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Marketa Vondrousova celebrates winning her fourth round match at the French Open on June 2 (Christophe Ena)
Marketa Vondrousova celebrates winning her fourth round match at the French Open on June 2 (Christophe Ena)|Associated Press
Tennis

Tennis Monday - Abrams Picks Women’s First- and Second-Round Matches at Nature Valley International, Karolina Pliskova, Caroline Wozniacki

Bob Vetrone

Bob Vetrone

Nature Valley International
E
astbourne, Great Britain

Karolina Pliskova over Margarita Gasparyan
Karolina Pliskova just lost to her twin sister, something that no other professional tennis player has been able to say since the Schwickert sisters, from Las Vegas, played back in the late 1970’s. But she’s ranked No. 3 in the world and is sporting a record of 30-9 this year, so I think she was entitled to a clunker and then a week’s vacation. Margarita Gasparyan beat Pliskova the only time they played, but that was back in 2016 and it was on the hard courts in Qatar, so I don’t give that much credence, however since Pliskova only got two games, maybe it does matter. But at No. 61, is Gasparyan ready and able to beat one of the best players in the world? I don’t think so.

Caroline Wozniacki over Kristen Flipkens
Wozniacki has had a very checkered year, with only a 9-8 record, but she just got married last week, so she must be in a really good mood. She and Flipkens have split the two matches they’ve played, but they were back in 2007 and 2015 on hard courts, so I think they have little meaning. It’s all about here and now, and Flipkens is only 9-14 for the year, so I think that with neither playing at their best, this will be tight. Yet I’d go for Wozniacki because of her mood. That’s science at its’ best.

Marketa Vondrousova over Saisai Zheng
Marketa Vondrousova just got to the finals of the French Open and is 28-7 for the year. She may just be 19-years-old, but she’s the real deal. She should get by the stubborn Saisai Zheng, ranked No. 44. After crashing out of Paris in the first round (to make her record 0-5 there), Zheng has shown that she is equally inept on clay as on grass, where she is only 1-4 at Wimbledon. Contrary to these numbers, she can play, but she won’t win.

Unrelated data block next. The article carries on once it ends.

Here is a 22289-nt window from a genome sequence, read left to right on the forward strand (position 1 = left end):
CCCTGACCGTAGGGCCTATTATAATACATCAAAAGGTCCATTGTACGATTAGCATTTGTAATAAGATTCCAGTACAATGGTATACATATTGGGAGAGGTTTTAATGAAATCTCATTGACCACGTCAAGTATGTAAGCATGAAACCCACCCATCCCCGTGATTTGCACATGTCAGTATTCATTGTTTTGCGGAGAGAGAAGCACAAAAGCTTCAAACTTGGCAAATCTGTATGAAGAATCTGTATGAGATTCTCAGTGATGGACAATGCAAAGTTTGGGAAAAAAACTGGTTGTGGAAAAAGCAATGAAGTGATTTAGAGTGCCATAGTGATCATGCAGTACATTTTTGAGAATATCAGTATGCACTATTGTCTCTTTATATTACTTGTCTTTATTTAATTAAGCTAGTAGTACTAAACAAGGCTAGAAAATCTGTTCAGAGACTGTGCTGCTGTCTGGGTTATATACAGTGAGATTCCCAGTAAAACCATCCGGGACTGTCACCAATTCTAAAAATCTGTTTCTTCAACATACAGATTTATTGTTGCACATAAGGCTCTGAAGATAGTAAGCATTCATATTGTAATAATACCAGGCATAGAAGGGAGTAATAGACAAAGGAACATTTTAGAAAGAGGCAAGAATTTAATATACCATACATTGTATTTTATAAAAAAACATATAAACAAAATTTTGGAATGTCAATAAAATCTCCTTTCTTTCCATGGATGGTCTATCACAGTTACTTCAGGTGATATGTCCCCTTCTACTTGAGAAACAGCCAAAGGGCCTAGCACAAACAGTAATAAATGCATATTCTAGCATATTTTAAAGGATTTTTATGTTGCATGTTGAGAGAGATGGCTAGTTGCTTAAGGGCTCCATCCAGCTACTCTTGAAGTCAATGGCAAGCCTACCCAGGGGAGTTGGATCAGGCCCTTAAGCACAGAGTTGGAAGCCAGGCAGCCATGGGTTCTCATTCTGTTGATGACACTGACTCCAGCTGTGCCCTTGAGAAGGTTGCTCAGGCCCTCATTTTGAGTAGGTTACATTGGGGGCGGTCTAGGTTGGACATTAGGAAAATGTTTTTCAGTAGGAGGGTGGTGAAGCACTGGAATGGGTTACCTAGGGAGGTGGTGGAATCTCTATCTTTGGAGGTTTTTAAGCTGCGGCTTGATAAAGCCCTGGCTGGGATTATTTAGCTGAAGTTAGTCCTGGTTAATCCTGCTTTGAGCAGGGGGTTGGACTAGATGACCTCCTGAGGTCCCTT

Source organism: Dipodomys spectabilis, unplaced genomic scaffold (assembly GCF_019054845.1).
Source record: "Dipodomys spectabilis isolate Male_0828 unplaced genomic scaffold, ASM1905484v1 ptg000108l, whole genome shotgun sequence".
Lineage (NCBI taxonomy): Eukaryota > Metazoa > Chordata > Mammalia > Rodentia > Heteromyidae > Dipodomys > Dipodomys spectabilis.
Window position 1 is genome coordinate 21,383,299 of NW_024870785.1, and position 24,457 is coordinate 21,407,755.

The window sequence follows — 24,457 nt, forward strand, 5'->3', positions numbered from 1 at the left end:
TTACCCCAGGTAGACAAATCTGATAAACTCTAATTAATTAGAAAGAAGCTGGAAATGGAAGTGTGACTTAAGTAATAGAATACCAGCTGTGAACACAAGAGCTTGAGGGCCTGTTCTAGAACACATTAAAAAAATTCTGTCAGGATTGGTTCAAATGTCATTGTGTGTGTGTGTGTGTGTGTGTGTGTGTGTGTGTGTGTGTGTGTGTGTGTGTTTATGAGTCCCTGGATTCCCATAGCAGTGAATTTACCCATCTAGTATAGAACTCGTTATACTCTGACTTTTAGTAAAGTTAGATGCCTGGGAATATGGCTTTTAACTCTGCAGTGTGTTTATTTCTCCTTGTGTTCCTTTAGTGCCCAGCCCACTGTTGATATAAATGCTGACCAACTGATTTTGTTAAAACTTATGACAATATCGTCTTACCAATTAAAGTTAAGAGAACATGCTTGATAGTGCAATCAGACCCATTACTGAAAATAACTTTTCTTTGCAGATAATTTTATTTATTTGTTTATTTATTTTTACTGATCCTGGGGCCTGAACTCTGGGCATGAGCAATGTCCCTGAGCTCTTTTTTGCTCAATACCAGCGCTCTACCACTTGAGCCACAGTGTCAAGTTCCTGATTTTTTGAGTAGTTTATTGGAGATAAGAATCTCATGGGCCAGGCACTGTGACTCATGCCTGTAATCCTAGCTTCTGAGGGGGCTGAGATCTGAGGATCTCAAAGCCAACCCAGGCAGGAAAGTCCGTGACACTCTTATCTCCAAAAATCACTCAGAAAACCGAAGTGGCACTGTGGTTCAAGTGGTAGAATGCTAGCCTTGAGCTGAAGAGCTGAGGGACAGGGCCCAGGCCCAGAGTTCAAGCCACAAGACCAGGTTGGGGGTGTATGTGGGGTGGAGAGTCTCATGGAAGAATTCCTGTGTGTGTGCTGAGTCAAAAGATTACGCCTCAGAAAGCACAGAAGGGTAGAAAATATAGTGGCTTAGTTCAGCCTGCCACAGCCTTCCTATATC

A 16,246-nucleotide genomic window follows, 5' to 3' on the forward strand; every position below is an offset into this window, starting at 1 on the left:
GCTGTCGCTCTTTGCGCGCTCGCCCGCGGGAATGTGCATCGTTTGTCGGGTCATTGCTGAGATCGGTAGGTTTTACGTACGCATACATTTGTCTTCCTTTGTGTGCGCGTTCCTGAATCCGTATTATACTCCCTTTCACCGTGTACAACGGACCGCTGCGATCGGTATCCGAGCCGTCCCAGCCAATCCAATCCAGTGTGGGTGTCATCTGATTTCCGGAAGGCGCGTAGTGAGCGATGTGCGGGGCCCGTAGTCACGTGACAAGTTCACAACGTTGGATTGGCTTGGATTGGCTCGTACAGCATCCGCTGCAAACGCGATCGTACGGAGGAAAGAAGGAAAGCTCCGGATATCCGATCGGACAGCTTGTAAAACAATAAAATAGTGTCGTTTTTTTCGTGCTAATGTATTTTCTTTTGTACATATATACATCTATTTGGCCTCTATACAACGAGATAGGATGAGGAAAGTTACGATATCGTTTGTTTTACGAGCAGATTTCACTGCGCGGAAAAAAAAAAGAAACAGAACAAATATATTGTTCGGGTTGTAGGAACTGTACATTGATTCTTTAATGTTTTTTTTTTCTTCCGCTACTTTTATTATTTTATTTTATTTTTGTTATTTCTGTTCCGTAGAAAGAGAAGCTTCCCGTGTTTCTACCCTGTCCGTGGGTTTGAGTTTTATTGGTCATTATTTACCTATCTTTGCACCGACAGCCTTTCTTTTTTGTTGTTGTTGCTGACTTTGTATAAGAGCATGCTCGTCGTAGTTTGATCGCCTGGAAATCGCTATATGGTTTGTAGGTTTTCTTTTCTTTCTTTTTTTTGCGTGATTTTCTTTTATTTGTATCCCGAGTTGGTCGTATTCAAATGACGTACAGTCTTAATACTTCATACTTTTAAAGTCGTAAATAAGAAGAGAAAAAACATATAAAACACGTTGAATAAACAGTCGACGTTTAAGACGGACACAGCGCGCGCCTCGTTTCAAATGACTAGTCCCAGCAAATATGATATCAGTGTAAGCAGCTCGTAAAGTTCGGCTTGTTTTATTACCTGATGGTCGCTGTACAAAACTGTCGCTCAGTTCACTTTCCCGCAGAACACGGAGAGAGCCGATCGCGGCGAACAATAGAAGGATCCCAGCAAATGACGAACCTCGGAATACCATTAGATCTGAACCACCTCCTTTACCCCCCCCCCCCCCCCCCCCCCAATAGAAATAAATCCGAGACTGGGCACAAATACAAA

Elina Svitolina over Alize Cornet
Alize Cornet beat Elina Svitolina the first two times they played, but the last four matches Svitolina has owned the Frenchwoman, including two straight set drubbings last year on clay in Madrid, and on grass, at Birmingham. Svitolina is a terrific athlete, and she takes well to the grass. I expect Svitolina to roll.

Camila Giorgi over Su-Wei Hsieh
Where has Camila Giorgi been? I can’t remember seeing her name in a draw since at least February, but I am not aware of any injuries she has possibly sustained. She’s only played nine matches this year, while Su-Wei Hsieh has played 33, a reasonably normal amount for a player entering the last week of June. So I’m left wondering if the Italian, who finished 2018 ranked in the Top 30 (No. 28), was taking a needed break, worked out, practiced, and is coming into this match hungry and rested . . . or if she sustained a secret injury, and is coming into this match hurt and stale. I’m going to give her the benefit of the doubt and assume that she’s hungry and looking forward to this match. If I’m wrong, she could get toasted.

Barbara Strycova over Polona Hercog
Slovakian Polona Hercog owns a 3-1 lifetime record over Czech Barbara Strycova. One thing, though . . . those three matches took place in 2010 and 2011. When they played in 2016, Strycova won in straight sets, when she was ranked in the 20’s. Now she’s ranked No. 16, and sports a winning record on grass, so I think she should be the favorite going into this match. One asterisk, however . . . Strycova is only 13-13 this year, while Hercog is a far better 21-15. This one might be very close, but you just never know because the grass is always the fly in the ointment.

Danielle Collins over Yulia Putintseva
This match is really a pick ’em. They are ranked close, Collins is a pugnacious competitor, yet Putintseva has a far better 2019 record, with the exception of Collins’ run to the semis in Melbourne. Neither one is particularly effective on grass as Collins is literally still learning how the ball bounces . . . or doesn’t . . . on the surface. But they’re both very tough, so this should be close and very entertaining. I’m going with Collins just because I think she knows that she needs this win.

Anastasija Sevastova over Daria Gavrilova
Daria Gavrilova came into this tournament with a 4-13 record on the year, but won two matches to qualify for the main draw. Her win streak is over, as Sevastova, the 12th-ranked player in the world, should dominate this match. One caveat . . . Sevastova has a really crappy record on grass while Gavrilova seems more effective on the surface. This is why betting on tennis matches is so tough.